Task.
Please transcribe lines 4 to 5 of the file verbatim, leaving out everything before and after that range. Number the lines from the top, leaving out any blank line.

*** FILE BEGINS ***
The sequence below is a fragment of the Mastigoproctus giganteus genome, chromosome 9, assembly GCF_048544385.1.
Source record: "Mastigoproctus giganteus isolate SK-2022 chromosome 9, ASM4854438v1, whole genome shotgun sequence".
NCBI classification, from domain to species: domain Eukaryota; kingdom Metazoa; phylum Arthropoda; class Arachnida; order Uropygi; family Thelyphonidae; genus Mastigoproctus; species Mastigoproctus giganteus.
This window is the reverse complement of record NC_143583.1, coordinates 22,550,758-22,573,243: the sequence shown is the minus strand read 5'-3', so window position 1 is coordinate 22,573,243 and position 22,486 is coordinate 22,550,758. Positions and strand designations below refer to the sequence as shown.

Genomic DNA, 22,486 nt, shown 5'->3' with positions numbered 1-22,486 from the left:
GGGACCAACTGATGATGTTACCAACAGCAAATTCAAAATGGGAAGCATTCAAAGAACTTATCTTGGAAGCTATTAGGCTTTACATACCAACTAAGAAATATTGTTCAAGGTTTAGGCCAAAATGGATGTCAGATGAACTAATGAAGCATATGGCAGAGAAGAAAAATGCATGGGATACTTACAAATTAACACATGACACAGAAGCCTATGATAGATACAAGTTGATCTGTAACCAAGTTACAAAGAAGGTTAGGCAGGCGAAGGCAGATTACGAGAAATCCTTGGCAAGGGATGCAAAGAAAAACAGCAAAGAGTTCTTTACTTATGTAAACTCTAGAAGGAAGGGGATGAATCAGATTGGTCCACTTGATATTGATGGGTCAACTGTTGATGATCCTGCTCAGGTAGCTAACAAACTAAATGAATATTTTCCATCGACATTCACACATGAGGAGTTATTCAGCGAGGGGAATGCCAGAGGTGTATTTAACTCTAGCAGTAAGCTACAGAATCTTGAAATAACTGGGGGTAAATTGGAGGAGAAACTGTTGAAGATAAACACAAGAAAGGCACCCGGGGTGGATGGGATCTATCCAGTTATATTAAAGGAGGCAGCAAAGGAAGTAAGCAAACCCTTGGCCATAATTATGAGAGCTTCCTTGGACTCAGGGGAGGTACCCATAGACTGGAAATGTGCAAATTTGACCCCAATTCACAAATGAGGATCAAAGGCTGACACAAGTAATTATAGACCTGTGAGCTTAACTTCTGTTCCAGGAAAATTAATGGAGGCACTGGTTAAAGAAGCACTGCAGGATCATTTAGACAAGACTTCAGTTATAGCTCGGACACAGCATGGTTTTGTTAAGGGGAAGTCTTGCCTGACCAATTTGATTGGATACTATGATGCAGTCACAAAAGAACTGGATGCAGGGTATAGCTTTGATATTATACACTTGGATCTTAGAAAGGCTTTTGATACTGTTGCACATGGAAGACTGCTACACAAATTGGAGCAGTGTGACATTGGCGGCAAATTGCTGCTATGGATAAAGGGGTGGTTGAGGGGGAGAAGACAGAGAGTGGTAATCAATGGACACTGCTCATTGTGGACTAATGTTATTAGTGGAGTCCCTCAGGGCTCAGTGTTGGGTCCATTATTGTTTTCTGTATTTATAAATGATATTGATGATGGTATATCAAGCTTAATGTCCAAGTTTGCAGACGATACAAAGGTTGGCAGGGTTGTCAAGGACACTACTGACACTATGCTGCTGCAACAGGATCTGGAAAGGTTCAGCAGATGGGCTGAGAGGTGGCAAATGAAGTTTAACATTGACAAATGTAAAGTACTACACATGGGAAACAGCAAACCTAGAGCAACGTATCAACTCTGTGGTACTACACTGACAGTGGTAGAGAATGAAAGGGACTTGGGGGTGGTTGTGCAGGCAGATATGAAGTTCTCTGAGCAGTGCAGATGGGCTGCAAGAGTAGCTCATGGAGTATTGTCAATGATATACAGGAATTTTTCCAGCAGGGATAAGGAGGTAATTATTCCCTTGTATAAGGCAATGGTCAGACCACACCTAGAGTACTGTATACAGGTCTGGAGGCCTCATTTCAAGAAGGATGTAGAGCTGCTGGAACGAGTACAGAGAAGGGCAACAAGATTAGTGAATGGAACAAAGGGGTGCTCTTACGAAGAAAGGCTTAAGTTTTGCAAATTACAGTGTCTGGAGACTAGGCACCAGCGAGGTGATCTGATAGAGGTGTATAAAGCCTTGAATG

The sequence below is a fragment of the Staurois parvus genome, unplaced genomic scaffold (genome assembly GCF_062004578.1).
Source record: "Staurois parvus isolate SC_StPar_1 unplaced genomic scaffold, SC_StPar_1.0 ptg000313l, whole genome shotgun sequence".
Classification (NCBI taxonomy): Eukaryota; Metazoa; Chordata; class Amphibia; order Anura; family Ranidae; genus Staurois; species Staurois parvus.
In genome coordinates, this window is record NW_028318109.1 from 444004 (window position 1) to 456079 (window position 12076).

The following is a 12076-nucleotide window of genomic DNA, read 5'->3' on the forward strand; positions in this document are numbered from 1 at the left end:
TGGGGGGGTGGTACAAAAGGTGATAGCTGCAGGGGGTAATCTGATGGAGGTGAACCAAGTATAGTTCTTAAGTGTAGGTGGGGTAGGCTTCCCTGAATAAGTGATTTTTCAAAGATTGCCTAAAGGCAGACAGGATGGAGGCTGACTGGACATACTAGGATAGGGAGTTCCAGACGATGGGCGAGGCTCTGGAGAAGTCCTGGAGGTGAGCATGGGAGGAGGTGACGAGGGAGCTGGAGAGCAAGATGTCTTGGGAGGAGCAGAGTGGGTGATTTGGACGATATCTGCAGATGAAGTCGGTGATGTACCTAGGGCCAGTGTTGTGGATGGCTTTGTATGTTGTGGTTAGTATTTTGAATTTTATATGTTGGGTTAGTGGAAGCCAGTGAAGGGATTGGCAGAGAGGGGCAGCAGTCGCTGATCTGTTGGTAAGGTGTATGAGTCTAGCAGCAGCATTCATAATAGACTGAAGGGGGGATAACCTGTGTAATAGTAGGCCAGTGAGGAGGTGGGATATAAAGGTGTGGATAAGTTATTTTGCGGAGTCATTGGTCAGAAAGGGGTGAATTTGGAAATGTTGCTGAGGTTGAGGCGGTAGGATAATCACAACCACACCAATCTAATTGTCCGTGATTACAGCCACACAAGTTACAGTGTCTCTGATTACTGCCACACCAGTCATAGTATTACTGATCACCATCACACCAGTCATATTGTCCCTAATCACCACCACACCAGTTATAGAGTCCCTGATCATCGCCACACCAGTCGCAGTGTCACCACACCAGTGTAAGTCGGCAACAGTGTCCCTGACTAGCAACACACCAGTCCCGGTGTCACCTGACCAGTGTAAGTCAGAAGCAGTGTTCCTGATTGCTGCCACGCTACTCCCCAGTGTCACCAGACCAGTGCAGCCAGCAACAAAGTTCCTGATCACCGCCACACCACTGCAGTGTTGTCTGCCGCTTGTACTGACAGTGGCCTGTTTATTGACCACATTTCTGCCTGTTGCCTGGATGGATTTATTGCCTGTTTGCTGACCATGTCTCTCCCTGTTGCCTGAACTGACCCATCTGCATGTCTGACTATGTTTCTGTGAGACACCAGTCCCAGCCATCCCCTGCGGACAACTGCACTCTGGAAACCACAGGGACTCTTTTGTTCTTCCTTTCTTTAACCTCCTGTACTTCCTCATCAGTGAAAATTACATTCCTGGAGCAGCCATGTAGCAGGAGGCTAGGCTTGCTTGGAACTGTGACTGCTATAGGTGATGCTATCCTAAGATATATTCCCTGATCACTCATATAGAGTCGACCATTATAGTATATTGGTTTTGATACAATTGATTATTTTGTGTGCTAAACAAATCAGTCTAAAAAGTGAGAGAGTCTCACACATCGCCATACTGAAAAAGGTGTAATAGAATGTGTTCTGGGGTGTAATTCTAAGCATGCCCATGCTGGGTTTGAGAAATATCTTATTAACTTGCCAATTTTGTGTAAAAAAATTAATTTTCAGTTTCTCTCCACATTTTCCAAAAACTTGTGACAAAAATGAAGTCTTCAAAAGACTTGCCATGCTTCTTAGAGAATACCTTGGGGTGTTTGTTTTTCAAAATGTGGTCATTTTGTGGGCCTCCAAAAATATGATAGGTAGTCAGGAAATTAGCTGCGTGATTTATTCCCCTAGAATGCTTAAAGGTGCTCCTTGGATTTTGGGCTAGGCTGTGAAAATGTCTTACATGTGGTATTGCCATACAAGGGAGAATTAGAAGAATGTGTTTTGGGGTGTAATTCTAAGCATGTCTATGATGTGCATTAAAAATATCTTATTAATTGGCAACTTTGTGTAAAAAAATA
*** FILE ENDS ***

This window is the reverse complement of record NC_143583.1, coordinates 22,550,758-22,573,243: the sequence shown is the minus strand read 5'-3', so window position 1 is coordinate 22,573,243 and position 22,486 is coordinate 22,550,758. Positions and strand designations below refer to the sequence as shown.

Genomic DNA, 22,486 nt, shown 5'->3' with positions numbered 1-22,486 from the left: